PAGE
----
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Handbook of social media for researchers and supervisors

"Social media such as wikis, blogs, social bookmarking tools, social networking websites (e.g. Facebook), or photo– and video–sharing websites (e.g. Flickr, YouTube) facilitate gathering and sharing of information and resources and enable collaboration. Social media is a new form of communication that is changing behaviours and expectations of researchers, employers and funding bodies.

The goal of this handbook is to assist researchers and their supervisors to adopt and use social media tools in the service of their research, and, in particular, in engaging in the discourse of research. The handbook presents an innovative suite of resources for developing and maintaining a social media strategy for research dialogues."

(Careers Research and Advisory Centre Limited)


Simon Perkins
14 JULY 2012

Student experiences of disability social networks, in and around higher education

"For many young people social networks such as Facebook are an essential part of their student experience. Other web–based, interactive services like Wikipedia and YouTube are also an important facet of everyday student life. New technologies have always been scrutinized for their capacity to support education and, as social technologies become more pervasive, universities are under increasing pressure to appropriate them for teaching and learning. However, the educational impact of applying these Web 2.0 technologies is uncertain.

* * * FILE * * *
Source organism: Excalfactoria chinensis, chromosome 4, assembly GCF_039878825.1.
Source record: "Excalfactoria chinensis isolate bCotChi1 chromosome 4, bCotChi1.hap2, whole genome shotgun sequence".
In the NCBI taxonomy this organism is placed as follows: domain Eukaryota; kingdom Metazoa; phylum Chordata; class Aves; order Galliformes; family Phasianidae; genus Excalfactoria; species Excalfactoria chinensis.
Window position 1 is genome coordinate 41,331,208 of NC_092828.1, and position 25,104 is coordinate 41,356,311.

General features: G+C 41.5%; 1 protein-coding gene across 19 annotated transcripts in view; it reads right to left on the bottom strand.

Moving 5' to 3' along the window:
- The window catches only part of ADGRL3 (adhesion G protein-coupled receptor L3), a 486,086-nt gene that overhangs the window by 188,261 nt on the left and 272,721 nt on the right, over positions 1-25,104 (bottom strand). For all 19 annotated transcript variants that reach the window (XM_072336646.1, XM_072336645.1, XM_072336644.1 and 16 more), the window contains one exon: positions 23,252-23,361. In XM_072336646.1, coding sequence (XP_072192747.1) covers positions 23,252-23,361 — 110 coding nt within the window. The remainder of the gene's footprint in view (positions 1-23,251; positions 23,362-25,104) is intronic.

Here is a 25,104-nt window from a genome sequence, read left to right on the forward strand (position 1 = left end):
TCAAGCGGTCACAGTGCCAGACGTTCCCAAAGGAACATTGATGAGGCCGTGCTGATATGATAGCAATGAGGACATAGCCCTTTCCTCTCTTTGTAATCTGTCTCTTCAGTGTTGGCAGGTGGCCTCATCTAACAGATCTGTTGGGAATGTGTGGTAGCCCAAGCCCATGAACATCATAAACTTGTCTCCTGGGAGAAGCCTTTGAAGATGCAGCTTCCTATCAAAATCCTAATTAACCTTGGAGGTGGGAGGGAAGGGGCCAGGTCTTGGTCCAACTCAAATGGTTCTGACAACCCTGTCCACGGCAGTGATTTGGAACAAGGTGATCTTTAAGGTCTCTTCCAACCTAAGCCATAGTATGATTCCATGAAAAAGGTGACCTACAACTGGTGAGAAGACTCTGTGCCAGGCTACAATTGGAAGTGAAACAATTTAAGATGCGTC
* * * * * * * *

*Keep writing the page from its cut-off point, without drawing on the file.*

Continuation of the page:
Using a Foucauldian perspective, my qualitative study explores the networked experiences of disabled students to examine how dis/ability difference is ascribed and negotiated within social networks. Data comprises 34 internet–enabled interviews with 18 participants from three English universities. Interviews incorporate the internet to expand opportunities for discussion, observation and analysis. Mobile broadband, a remote desktop viewer and screen capture have been flexibly applied together to ensure an accessible interview situation and recognise students' preferences and circumstances. Data is analysed using discourse analysis, with an attention to context framed by activity theory.

Disabled students' networked experiences are found to be complex and diverse. For a proportion, the network shifts the boundaries of disability, creating non–disabled subjectivities. For these students, the network represents the opportunity to mobilise new ways of being, building social capital and mitigating impairment.